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Old 04-25-2011, 04:04 PM   #25
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I owned one it had 40k miles and I live in washington state. It lagged really bad up small hills @ 50mph + It was nearly new. It was tough though I enjoyed it but I went from a built turbo car to that and wasn't happy with the top speed.

I now own a 4.0 and couldnt be happier!
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Old 04-25-2011, 04:17 PM   #26
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Theoretically... if it didn't have the cat it would be throwing some kind of CEL. Unless you can tune those out with a programmer.
You are correct in that some tuners can program this CEL "out" via some fancy tricks. But don't forget: not only does the vehicle have to pass the plug-in computer emissions test, it also must pass a visual inspection.

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Am I correct in assuming that the dealer would have to have the vehicle inspected/emissions tested before it could be sold to me?
Typically yes. Some small dealers will sell cars "as is" and tell you to register it on your own, though, which means you have to inspect it (and repair it to pass if it fails). Another possibility: I've seen places that grease somebody's palm (read: cheat) so that they get a certificate so it can be registered right now... but when you go to renew it and have an honest inspector test it, it fails.

I'm not trying to sound all gloom and doom. I'm just sharing some things I've seen in 13 years of car sales. If you're really worried, take it to an independent shop and ask them to inspect/test it for emissions compliance.
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Old 04-25-2011, 04:26 PM   #27
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You are correct in that some tuners can program this CEL "out" via some fancy tricks. But don't forget: not only does the vehicle have to pass the plug-in computer emissions test, it also must pass a visual inspection.
I've spent my fair share of time working on tuner cars, so I know all about the programming. Just didn't know if ones of that particular generation were programmable or not.

In my experiences the "visual inspection" might be on the state checklist but I don't know of any mechanics who actually do it. Looks like a car... yeah, that's good enough.

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I've seen places that grease somebody's palm (read: cheat) so that they get a certificate so it can be registered right now... but when you go to renew it and have an honest inspector test it, it fails.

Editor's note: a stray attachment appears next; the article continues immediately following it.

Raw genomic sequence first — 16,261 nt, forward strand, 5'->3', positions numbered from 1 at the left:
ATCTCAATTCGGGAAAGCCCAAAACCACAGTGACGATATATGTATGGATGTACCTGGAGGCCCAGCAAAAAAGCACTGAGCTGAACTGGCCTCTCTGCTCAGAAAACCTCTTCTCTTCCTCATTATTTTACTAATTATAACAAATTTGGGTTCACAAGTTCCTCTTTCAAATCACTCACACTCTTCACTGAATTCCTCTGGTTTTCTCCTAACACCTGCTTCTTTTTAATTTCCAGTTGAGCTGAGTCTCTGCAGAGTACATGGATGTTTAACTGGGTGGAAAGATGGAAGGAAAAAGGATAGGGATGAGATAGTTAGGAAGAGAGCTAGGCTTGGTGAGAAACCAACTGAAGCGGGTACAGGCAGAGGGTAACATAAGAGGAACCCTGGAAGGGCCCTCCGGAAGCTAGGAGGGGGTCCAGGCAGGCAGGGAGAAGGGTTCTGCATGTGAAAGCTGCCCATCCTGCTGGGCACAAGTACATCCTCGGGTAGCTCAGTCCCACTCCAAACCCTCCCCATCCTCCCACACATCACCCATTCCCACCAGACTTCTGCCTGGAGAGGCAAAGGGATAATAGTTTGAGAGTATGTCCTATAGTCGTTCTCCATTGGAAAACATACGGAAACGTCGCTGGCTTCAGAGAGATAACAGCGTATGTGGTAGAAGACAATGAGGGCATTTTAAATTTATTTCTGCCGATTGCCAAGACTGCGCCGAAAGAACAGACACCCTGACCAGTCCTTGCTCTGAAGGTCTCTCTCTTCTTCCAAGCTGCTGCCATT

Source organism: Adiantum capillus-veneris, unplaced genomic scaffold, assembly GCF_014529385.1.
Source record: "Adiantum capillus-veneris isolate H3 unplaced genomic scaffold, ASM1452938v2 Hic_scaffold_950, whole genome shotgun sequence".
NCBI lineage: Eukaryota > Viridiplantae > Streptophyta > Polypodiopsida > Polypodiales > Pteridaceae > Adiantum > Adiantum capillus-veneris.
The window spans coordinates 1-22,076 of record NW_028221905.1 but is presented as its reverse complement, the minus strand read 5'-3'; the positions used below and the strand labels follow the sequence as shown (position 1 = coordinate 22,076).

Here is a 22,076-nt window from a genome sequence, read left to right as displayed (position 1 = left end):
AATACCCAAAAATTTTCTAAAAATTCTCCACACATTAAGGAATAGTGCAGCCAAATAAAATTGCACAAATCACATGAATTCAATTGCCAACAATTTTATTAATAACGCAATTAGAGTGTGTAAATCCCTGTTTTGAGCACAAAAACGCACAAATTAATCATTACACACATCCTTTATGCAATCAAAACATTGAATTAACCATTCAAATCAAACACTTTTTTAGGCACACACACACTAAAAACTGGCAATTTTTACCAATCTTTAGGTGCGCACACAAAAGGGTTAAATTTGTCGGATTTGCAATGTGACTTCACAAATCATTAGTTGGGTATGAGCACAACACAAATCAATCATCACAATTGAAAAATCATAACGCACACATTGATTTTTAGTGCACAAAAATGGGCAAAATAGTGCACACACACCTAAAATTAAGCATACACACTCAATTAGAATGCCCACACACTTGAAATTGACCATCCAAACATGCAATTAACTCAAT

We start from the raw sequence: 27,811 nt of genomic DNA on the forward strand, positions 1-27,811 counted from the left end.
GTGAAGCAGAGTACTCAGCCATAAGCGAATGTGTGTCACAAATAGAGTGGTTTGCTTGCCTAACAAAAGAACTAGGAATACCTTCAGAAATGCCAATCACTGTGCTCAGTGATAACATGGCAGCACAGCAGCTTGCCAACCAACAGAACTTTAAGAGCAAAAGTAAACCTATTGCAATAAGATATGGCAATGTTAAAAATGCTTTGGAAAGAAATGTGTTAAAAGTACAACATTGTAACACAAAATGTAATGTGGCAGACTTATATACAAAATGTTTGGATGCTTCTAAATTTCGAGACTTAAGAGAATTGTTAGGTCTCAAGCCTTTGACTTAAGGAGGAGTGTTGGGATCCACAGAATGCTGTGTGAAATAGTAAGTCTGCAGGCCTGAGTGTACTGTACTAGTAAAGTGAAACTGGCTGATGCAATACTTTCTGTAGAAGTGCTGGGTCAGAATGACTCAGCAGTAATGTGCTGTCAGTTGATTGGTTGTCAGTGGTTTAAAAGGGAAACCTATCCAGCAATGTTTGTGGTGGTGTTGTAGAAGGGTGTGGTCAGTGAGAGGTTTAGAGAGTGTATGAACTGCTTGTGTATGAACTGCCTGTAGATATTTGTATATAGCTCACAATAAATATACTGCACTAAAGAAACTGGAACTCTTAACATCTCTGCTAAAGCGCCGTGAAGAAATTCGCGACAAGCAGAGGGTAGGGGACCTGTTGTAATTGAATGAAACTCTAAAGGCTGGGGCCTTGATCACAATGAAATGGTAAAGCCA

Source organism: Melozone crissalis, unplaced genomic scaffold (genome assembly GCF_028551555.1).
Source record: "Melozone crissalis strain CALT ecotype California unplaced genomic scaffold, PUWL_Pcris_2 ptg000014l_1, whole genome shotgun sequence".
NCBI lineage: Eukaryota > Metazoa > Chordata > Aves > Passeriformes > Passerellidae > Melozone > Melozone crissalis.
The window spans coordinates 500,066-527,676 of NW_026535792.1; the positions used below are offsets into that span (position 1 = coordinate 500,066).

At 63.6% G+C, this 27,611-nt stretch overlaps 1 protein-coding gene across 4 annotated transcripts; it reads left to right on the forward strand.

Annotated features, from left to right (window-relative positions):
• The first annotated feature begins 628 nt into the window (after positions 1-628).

Oh it's all about bribery when it comes to emissions and safety inspections. I've accidentally dropped a $20 or two in shops here and there. I've also had my wife take vehicles to get inspected... ah the powers a chick showing a little leg has over Joe Mechanic.

Honestly the only things I really worry about when it comes to used cars are fluid leaks and odd engine sounds. Most everything else is pretty simple to fix.
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Old 04-25-2011, 04:50 PM   #28
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Honestly the only things I really worry about when it comes to used cars are fluid leaks and odd engine sounds. Most everything else is pretty simple to fix.
I agree. Particularly on a Wrangler, repairs and maintenance are cheap and easy.

BTW: I scanned in both reports and emailed them to you as .pdf files. They should already be in your IN box waiting for you.
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Old 04-25-2011, 09:36 PM   #29
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OK... well, looked it over, did the test drive.

A couple of things.

#1: It needs tires... like yesterday. The ones on it are hard and cracked, there is really no usable tread left. Honestly it drove like an 80's pickup... slow speed turns were jerky and imprecise, but it tracked straight going down the road at all speeds.

The tires on it now are 32"... can 32's fit with the stock suspension or would their presence be evidence of a lift?

#2: It's leaking oily fluid from what I assume is the steering pump. The cylindrical hydraulic thing mounted beneath the front bumper... tied into the front end. A good amount of fluid coming from the top of the pump. Possibly busted seals? Easy fix? No?

#3: There is also a small drip of oil coming off the bottom of the pan back by the transmission. I'm figuring this is from an oil pan gasket or the like. It didn't appear to be anything serious.

#4: The clutch was, well, weird. Engagement point was 2/3 of the way up and the sweet spot was pretty darn small. Below engagement point the pedal was tight, but above it the pedal was spongy. Good? Bad? Ugly?

Shocks appeared to be fine. It shifts well without grinding, and the brakes seem well. It holds good temperature, voltage, and pressure. It accelerated smoothly and did not have any strange noises or rattles.

What are your overall thoughts or opinions?
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Old 04-25-2011, 10:17 PM   #30
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I bet you a good sandwich #3 is a leaking rear main seal; which is a b*tch to change on the 2.5L... Cheap part, but you have to either pay someone to spend 6 hours breaking all the rusted bolts holding your oil pan and transmission to the block, or set aside a couple long weekends to do it yourself.